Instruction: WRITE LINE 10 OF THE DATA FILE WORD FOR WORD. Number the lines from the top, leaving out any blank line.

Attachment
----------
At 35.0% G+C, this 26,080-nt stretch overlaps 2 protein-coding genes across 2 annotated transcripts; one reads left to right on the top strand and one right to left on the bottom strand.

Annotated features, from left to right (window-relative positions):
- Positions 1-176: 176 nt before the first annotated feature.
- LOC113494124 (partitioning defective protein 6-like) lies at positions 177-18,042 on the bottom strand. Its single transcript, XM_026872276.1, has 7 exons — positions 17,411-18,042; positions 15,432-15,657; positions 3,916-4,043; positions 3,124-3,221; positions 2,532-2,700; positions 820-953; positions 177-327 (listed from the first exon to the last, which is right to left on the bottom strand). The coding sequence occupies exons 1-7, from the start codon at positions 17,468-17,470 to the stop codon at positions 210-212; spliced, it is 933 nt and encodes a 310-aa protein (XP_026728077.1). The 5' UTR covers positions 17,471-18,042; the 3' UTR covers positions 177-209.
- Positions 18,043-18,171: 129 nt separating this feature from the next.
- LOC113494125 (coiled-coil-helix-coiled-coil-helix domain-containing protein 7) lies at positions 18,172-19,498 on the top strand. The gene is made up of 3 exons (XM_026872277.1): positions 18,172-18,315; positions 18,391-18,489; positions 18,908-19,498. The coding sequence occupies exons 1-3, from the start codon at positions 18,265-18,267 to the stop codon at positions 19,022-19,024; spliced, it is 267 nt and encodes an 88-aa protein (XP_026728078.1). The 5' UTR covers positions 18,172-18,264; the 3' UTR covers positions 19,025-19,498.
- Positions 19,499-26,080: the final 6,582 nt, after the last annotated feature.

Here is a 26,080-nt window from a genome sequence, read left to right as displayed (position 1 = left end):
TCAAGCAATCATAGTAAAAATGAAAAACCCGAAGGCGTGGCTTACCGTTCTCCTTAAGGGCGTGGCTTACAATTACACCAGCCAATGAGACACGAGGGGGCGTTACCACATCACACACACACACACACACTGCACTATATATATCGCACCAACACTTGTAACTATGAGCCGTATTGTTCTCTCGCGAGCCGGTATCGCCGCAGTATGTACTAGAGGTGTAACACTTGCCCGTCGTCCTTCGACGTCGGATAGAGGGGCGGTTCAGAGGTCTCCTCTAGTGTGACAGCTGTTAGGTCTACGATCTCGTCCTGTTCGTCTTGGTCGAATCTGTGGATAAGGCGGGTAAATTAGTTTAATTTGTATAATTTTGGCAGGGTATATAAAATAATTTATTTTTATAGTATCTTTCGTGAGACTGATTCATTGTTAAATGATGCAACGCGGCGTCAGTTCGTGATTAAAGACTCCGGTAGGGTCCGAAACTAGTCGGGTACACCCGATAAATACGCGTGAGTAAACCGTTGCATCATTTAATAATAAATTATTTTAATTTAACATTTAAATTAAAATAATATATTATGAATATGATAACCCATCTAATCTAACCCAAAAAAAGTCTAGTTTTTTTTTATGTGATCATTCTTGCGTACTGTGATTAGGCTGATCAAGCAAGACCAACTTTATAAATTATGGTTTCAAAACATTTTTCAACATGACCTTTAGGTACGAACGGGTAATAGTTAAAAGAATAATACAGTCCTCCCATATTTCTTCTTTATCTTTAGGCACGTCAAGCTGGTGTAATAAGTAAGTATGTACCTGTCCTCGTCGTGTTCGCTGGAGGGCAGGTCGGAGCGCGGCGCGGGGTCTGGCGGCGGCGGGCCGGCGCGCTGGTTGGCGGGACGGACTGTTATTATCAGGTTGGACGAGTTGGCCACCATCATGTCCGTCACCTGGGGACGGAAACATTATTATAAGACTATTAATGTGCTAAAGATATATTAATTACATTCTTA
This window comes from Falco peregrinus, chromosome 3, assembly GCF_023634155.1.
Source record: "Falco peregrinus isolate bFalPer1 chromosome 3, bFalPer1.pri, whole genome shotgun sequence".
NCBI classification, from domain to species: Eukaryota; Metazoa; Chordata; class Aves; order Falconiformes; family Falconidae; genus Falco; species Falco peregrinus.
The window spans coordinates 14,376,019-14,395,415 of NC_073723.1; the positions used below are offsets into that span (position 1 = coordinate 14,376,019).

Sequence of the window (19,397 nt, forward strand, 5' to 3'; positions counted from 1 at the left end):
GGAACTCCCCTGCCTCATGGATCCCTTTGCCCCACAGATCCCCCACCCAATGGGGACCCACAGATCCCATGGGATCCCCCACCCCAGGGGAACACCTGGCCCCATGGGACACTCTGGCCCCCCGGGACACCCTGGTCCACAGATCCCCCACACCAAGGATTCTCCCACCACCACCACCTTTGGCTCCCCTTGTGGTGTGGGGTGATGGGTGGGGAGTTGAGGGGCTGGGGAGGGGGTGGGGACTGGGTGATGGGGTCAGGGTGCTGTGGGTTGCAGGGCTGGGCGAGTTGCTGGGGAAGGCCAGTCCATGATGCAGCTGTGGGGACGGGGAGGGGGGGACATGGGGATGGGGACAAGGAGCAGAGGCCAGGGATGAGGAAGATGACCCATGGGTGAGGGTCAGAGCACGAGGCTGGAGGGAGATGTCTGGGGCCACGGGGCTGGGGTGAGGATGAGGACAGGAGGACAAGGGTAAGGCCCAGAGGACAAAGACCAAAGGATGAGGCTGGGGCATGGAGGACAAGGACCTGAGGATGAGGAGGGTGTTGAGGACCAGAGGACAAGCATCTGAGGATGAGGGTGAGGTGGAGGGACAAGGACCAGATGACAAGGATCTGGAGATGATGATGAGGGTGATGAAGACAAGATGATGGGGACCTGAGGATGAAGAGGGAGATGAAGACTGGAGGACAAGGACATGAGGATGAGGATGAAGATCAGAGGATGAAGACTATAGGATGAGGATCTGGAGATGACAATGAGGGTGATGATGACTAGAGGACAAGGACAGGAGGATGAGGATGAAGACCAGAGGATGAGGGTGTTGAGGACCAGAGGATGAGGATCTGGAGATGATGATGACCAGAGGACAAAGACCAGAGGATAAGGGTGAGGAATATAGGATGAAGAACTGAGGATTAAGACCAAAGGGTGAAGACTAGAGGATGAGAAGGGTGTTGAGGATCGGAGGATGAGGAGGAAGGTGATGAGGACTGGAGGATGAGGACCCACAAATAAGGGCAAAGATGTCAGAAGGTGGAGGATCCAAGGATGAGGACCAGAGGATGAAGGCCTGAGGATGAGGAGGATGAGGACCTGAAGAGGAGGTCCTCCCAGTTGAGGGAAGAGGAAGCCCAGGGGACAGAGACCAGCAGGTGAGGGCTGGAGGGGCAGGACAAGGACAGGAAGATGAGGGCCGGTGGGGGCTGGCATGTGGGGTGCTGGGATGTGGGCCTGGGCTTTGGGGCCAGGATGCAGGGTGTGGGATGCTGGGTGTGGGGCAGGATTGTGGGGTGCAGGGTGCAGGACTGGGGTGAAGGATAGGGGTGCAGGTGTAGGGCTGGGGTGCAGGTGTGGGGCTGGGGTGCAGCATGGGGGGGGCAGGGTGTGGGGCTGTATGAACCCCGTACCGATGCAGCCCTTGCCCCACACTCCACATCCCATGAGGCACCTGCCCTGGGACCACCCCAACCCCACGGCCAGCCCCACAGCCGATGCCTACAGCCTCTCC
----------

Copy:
This window comes from Falco peregrinus, chromosome 3, assembly GCF_023634155.1.